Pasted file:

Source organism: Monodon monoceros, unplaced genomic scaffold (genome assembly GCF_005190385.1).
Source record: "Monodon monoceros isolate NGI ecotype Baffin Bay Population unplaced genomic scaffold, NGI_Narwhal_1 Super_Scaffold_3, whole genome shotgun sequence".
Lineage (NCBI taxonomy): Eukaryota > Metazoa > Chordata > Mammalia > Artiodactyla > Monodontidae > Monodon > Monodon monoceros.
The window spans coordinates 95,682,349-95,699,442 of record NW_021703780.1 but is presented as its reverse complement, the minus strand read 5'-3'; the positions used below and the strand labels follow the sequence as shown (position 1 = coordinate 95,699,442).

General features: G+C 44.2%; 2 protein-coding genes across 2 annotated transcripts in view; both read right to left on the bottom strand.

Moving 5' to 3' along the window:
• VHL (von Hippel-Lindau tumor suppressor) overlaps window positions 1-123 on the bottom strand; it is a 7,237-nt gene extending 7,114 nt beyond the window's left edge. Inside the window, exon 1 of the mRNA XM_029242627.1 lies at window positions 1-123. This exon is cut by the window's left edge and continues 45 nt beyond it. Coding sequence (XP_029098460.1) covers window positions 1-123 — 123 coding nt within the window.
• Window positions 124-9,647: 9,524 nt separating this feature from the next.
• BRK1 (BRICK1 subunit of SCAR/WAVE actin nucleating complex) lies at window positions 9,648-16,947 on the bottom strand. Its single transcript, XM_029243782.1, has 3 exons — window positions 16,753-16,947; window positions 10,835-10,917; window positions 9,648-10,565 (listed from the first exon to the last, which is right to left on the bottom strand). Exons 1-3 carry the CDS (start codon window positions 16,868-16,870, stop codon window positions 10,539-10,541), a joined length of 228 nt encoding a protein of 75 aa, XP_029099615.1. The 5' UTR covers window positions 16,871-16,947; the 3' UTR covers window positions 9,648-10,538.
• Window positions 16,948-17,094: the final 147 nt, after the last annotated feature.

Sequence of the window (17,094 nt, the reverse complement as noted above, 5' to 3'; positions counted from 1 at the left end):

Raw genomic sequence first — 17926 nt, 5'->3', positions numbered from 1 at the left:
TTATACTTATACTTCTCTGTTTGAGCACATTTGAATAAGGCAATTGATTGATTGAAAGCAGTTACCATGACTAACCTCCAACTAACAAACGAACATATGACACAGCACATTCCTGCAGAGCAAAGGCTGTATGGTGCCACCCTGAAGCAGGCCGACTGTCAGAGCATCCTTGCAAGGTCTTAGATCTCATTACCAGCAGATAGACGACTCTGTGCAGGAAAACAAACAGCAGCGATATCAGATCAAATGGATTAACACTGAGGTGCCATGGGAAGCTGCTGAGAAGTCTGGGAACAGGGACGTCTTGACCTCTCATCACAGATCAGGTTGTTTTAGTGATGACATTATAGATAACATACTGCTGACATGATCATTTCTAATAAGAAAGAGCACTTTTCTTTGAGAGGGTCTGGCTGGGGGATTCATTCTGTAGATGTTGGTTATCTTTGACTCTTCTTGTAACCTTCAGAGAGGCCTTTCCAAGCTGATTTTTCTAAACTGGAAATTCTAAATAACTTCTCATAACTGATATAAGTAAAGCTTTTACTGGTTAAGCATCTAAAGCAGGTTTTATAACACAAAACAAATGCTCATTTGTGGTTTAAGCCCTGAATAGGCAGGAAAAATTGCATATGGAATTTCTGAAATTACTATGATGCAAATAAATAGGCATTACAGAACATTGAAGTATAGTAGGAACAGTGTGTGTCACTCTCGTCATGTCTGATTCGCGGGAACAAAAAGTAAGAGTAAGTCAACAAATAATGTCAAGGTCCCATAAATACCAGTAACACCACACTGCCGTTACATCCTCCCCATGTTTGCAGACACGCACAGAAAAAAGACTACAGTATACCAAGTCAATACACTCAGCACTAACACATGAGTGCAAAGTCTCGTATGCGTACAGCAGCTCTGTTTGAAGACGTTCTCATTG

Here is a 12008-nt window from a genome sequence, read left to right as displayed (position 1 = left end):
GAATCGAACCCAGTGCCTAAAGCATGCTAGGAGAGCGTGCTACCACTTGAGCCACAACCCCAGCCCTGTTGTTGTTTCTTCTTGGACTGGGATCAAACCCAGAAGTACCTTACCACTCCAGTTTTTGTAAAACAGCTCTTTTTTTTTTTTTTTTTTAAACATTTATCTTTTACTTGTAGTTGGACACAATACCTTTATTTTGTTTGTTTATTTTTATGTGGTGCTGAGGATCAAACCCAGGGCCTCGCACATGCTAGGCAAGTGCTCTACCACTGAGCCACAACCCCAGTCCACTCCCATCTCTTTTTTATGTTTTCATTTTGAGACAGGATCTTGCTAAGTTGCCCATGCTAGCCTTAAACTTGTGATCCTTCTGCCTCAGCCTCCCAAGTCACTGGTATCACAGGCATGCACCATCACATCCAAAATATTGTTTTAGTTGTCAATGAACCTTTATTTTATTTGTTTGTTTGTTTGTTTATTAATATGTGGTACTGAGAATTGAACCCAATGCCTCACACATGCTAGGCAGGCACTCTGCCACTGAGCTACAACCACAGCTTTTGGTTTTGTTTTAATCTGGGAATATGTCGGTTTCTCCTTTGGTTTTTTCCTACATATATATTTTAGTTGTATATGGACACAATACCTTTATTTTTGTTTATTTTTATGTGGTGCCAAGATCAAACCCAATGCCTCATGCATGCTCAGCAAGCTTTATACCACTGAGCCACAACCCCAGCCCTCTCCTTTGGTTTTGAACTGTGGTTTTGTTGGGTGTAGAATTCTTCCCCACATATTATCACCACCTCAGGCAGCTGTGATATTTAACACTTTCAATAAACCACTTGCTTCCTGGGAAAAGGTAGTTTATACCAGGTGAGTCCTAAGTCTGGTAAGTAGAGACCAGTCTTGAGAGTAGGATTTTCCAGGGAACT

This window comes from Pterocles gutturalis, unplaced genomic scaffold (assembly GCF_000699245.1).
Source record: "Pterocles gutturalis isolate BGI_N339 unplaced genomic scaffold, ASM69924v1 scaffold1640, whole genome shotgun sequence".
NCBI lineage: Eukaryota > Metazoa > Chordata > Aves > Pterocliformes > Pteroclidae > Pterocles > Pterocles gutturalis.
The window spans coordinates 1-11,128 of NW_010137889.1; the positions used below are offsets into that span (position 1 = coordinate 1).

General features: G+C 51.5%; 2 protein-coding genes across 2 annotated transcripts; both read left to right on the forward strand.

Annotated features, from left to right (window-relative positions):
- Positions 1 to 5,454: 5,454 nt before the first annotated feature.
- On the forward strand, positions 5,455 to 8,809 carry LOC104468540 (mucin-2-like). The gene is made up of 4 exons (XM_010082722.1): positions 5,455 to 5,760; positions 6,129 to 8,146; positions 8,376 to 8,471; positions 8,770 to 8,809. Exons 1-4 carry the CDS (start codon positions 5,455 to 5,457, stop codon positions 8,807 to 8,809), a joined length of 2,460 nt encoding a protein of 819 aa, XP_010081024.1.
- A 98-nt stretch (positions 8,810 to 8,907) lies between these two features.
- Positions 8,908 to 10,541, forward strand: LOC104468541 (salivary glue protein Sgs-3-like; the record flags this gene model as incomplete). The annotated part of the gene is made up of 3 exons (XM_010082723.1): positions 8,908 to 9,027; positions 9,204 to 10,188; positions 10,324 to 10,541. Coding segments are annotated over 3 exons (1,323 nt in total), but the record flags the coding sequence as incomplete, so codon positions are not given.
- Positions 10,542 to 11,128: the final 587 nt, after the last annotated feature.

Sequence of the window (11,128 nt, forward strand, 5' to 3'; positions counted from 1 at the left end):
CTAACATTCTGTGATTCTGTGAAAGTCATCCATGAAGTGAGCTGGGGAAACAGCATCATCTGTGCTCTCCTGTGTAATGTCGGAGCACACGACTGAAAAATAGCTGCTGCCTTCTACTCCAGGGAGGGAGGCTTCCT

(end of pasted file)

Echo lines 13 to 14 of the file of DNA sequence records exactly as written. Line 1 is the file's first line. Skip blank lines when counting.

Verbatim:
TTATACTTATACTTCTCTGTTTGAGCACATTTGAATAAGGCAATTGATTGATTGAAAGCAGTTACCATGACTAACCTCCAACTAACAAACGAACATATGACACAGCACATTCCTGCAGAGCAAAGGCTGTATGGTGCCACCCTGAAGCAGGCCGACTGTCAGAGCATCCTTGCAAGGTCTTAGATCTCATTACCAGCAGATAGACGACTCTGTGCAGGAAAACAAACAGCAGCGATATCAGATCAAATGGATTAACACTGAGGTGCCATGGGAAGCTGCTGAGAAGTCTGGGAACAGGGACGTCTTGACCTCTCATCACAGATCAGGTTGTTTTAGTGATGACATTATAGATAACATACTGCTGACATGATCATTTCTAATAAGAAAGAGCACTTTTCTTTGAGAGGGTCTGGCTGGGGGATTCATTCTGTAGATGTTGGTTATCTTTGACTCTTCTTGTAACCTTCAGAGAGGCCTTTCCAAGCTGATTTTTCTAAACTGGAAATTCTAAATAACTTCTCATAACTGATATAAGTAAAGCTTTTACTGGTTAAGCATCTAAAGCAGGTTTTATAACACAAAACAAATGCTCATTTGTGGTTTAAGCCCTGAATAGGCAGGAAAAATTGCATATGGAATTTCTGAAATTACTATGATGCAAATAAATAGGCATTACAGAACATTGAAGTATAGTAGGAACAGTGTGTGTCACTCTCGTCATGTCTGATTCGCGGGAACAAAAAGTAAGAGTAAGTCAACAAATAATGTCAAGGTCCCATAAATACCAGTAACACCACACTGCCGTTACATCCTCCCCATGTTTGCAGACACGCACAGAAAAAAGACTACAGTATACCAAGTCAATACACTCAGCACTAACACATGAGTGCAAAGTCTCGTATGCGTACAGCAGCTCTGTTTGAAGACGTTCTCATTG

Here is a 12008-nt window from a genome sequence, read left to right as displayed (position 1 = left end):